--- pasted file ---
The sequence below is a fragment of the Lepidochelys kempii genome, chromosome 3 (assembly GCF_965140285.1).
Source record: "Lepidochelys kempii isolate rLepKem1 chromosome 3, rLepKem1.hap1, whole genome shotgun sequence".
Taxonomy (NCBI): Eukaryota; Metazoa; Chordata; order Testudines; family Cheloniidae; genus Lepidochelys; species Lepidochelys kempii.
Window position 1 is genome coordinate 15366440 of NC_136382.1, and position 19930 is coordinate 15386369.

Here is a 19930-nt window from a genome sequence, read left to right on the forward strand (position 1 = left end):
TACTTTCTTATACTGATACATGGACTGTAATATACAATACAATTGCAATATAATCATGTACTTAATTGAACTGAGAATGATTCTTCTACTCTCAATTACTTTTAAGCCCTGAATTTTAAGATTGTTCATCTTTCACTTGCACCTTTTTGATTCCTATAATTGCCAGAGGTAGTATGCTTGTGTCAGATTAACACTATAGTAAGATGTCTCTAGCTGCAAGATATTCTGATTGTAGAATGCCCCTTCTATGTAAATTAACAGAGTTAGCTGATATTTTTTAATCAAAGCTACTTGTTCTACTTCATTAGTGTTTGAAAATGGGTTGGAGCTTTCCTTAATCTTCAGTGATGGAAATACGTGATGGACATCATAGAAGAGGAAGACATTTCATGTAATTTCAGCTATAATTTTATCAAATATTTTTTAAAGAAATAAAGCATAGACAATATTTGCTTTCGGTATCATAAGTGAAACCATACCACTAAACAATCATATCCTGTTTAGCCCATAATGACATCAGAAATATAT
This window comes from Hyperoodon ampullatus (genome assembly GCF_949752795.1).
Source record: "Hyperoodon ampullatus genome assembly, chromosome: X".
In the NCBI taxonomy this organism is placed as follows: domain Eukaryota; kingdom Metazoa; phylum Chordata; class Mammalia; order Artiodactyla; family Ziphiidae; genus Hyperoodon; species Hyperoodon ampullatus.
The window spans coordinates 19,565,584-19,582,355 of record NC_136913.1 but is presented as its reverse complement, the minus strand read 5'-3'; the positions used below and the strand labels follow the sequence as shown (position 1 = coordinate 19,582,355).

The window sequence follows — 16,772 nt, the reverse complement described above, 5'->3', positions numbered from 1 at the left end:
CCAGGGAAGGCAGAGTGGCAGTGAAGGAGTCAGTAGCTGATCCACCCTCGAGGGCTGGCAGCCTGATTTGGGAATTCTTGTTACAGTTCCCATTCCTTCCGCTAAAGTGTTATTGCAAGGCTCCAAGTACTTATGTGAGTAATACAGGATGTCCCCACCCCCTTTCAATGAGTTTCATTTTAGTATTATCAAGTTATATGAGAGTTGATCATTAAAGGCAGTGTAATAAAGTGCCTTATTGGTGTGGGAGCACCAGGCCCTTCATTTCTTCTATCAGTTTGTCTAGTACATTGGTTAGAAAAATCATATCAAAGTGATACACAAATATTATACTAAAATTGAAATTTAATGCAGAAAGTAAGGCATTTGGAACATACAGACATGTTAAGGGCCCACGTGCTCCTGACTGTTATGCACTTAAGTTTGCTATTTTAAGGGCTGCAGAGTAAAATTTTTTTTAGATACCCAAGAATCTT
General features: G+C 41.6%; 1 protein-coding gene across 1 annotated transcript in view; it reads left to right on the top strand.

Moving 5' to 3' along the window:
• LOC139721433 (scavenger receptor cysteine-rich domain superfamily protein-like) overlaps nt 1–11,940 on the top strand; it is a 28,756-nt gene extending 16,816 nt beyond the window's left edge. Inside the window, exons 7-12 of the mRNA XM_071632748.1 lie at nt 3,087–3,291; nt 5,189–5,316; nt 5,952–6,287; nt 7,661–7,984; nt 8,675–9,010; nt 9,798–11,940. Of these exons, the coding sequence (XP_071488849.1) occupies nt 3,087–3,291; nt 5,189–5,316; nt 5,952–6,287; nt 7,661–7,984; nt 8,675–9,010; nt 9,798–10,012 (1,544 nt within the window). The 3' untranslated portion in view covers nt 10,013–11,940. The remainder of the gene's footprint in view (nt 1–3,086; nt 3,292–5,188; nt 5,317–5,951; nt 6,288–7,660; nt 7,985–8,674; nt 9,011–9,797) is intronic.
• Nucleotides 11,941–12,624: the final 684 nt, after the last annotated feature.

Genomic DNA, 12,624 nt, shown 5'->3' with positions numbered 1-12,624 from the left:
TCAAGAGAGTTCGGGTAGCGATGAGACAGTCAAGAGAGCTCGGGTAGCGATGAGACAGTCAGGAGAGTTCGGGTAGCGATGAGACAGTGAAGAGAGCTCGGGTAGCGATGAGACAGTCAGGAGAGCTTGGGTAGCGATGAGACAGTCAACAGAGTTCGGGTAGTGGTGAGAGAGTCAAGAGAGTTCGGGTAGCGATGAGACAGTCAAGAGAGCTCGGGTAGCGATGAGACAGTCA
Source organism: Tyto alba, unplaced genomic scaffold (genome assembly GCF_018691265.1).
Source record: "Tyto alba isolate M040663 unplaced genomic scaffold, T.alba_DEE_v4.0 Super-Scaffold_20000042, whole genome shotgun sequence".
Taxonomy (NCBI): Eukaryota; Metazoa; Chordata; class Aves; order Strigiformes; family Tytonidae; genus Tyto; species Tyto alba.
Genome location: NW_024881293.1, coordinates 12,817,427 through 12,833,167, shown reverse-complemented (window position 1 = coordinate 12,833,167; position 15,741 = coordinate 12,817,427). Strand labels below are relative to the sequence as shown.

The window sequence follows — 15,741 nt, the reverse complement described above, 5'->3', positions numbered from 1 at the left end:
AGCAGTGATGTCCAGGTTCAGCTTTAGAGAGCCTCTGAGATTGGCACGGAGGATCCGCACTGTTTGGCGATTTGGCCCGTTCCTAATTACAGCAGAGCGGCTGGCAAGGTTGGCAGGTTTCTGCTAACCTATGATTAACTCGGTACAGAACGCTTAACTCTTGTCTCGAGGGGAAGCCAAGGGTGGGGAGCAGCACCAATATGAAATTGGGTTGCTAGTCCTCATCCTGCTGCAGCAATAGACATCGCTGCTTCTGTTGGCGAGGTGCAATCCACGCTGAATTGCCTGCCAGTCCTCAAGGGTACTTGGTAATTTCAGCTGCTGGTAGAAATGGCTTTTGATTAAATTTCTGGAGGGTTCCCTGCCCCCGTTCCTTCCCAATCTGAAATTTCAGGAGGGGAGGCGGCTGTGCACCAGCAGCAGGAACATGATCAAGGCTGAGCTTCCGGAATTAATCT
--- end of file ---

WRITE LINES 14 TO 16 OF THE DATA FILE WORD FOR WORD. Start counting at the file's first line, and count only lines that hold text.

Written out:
Moving 5' to 3' along the window:
• LOC139721433 (scavenger receptor cysteine-rich domain superfamily protein-like) overlaps nt 1–11,940 on the top strand; it is a 28,756-nt gene extending 16,816 nt beyond the window's left edge. Inside the window, exons 7-12 of the mRNA XM_071632748.1 lie at nt 3,087–3,291; nt 5,189–5,316; nt 5,952–6,287; nt 7,661–7,984; nt 8,675–9,010; nt 9,798–11,940. Of these exons, the coding sequence (XP_071488849.1) occupies nt 3,087–3,291; nt 5,189–5,316; nt 5,952–6,287; nt 7,661–7,984; nt 8,675–9,010; nt 9,798–10,012 (1,544 nt within the window). The 3' untranslated portion in view covers nt 10,013–11,940. The remainder of the gene's footprint in view (nt 1–3,086; nt 3,292–5,188; nt 5,317–5,951; nt 6,288–7,660; nt 7,985–8,674; nt 9,011–9,797) is intronic.
• Nucleotides 11,941–12,624: the final 684 nt, after the last annotated feature.